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Big Oil’s digital pivot marks the beginning of a new era for the industry

The oil and gas industry is embracing new technologies to save time and costs and, most recently, to reduce the carbon footprint of its supply chain as the energy sector is under increased pressure to reward shareholders while helping to fight climate change.  Along with artificial intelligence, machine learning, digital twins, and robotics, the world’s biggest oil and gas firms and oilfield services providers are betting on 3D printing, also known as additive manufacturing, to streamline operations, cut costs and save time, and reduce emissions from spare parts manufacturing. 

Over the past decade, some of the biggest oil and gas firms in the world have turned to 3D printing to procure parts and create digital warehouses to procure and manage the supply of necessary equipment. 

One such example is supermajor Shell (2.60%), which believes that additive manufacturing technology can reduce the costs, delivery time, and the carbon footprint of spare parts. Shell has ongoing projects with other industry players, including Baker Hughes (3.06%), to push the innovation of 3D printing for the energy sector, say Nick van Keulen, Supply Chain Digitalisation Manager and Angeline Goh, 3D Printing Technology Manager at Shell.  

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Additive Manufacturing as bridge production and other uses

In a presentation at Virtual Engineering Days, Joe Cretella, applications engineering manager at ProtoLabs, offered technical examples about how multijet fusion (MJF) can best be used, while Brent Ewald, solutions architect from HP, talked about developing strategies for using MJF and encouraged companies to think about how the technology can complement their more traditional manufacturing efforts.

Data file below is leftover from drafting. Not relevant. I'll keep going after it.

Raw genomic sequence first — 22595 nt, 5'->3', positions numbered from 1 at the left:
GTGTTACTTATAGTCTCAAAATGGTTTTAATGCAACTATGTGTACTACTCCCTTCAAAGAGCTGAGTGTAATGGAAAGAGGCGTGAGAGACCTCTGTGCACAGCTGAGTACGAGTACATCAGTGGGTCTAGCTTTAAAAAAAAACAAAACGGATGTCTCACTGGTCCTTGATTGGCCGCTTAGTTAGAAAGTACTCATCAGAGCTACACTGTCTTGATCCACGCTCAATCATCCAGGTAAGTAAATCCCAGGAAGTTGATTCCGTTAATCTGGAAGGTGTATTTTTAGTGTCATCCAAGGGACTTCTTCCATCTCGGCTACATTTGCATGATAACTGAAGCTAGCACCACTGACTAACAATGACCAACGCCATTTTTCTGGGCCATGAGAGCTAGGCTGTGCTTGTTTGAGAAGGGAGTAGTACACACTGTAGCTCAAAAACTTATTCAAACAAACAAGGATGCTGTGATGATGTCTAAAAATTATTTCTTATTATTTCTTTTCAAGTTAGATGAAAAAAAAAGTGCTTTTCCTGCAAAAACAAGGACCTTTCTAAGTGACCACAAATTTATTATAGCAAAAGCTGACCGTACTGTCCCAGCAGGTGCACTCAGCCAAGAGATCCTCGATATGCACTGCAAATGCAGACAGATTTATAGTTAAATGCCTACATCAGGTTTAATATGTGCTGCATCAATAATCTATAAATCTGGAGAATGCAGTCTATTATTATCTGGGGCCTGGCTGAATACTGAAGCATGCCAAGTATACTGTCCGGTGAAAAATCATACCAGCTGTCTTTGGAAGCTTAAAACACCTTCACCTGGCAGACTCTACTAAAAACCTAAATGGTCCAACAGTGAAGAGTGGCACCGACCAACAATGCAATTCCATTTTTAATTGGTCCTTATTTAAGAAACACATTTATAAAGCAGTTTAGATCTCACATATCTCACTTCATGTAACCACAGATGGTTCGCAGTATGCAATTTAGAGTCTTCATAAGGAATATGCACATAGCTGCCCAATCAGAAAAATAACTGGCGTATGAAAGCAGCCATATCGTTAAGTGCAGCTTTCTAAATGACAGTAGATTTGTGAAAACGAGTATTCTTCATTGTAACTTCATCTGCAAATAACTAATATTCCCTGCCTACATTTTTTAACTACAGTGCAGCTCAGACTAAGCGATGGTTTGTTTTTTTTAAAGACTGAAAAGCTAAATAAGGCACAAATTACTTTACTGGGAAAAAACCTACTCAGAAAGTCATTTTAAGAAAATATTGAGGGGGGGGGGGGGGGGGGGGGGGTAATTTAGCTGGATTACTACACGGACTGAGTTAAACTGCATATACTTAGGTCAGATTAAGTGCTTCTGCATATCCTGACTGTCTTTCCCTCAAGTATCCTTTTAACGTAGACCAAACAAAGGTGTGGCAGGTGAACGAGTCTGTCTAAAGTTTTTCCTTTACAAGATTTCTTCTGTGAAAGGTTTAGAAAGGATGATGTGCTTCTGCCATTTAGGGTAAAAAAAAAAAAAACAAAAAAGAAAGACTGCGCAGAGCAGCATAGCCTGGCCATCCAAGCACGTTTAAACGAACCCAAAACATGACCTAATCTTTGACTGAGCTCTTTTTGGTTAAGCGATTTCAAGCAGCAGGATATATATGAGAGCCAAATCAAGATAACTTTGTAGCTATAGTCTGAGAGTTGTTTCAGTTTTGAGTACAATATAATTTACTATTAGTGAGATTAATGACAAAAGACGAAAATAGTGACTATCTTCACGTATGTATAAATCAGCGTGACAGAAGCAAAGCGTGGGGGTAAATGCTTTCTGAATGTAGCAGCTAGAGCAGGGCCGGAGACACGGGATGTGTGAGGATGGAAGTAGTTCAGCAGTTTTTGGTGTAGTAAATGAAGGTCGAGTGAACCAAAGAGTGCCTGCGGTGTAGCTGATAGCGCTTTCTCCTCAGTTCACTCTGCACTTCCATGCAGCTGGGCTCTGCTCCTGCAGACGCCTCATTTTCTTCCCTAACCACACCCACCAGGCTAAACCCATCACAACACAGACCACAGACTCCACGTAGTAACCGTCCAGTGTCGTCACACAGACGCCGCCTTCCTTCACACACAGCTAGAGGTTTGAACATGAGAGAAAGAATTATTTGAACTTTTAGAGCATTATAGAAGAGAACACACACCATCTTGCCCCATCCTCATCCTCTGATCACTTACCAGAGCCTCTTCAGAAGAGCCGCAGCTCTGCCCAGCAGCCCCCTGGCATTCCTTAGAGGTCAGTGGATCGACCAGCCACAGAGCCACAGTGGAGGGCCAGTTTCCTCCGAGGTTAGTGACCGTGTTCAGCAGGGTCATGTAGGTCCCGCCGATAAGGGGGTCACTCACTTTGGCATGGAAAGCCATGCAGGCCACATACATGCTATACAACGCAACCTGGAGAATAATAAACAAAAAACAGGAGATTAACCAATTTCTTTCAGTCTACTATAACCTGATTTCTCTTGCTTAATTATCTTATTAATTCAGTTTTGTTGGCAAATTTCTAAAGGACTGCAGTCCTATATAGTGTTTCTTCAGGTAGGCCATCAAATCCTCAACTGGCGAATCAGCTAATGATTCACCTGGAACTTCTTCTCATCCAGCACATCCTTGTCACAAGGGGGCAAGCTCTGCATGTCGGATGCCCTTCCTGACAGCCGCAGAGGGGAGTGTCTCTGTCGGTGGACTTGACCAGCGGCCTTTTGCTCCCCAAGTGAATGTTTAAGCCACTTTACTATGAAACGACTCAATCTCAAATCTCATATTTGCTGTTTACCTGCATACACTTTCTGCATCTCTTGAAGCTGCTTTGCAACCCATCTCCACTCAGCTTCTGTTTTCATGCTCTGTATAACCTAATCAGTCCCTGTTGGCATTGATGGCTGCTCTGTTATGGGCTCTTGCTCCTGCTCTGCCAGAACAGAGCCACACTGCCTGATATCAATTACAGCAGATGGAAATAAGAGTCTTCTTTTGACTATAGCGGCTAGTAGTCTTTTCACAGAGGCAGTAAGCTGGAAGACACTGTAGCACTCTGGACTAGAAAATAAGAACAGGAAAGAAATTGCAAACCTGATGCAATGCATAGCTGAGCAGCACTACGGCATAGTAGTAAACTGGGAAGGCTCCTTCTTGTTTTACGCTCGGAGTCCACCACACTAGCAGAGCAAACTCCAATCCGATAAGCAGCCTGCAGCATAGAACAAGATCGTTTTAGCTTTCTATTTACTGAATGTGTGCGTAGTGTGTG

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Cretella began by noting that the ideal applications for multijet fusion can include prototypes and end-use parts; complex geometries requiring hinging or light weighting, high strength, and temperature resistance; jigs and fixtures, brackets, clips; and component housings.

He cited a recent case study that ProtoLabs did with a university in France and its German counterparts to produce reusable face shield. Cretella said they were able to optimize the design so that it could be printed as a single component. “So it could fit a large number of those face shields into a single build,” he explained. “And that’s really going to be key on thinking about designs, especially as we’re getting into talking about the parts, we want to be able to fit a high volume.”

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Military starts to run with 3D printing and additive manufacturing

Defense and aerospace uses for additive manufacturing range from quick prototyping to spare parts logistics support at sea and in other remote locations.

Even within heavy industries, people often speak of 3D printing in terms of science fiction. With the allure of creating something from nothing, it has been poised to revolutionize prototyping, manufacturing, and resupplying for decades. However, additive manufacturing — another name for 3D printing — also is a reality here and now.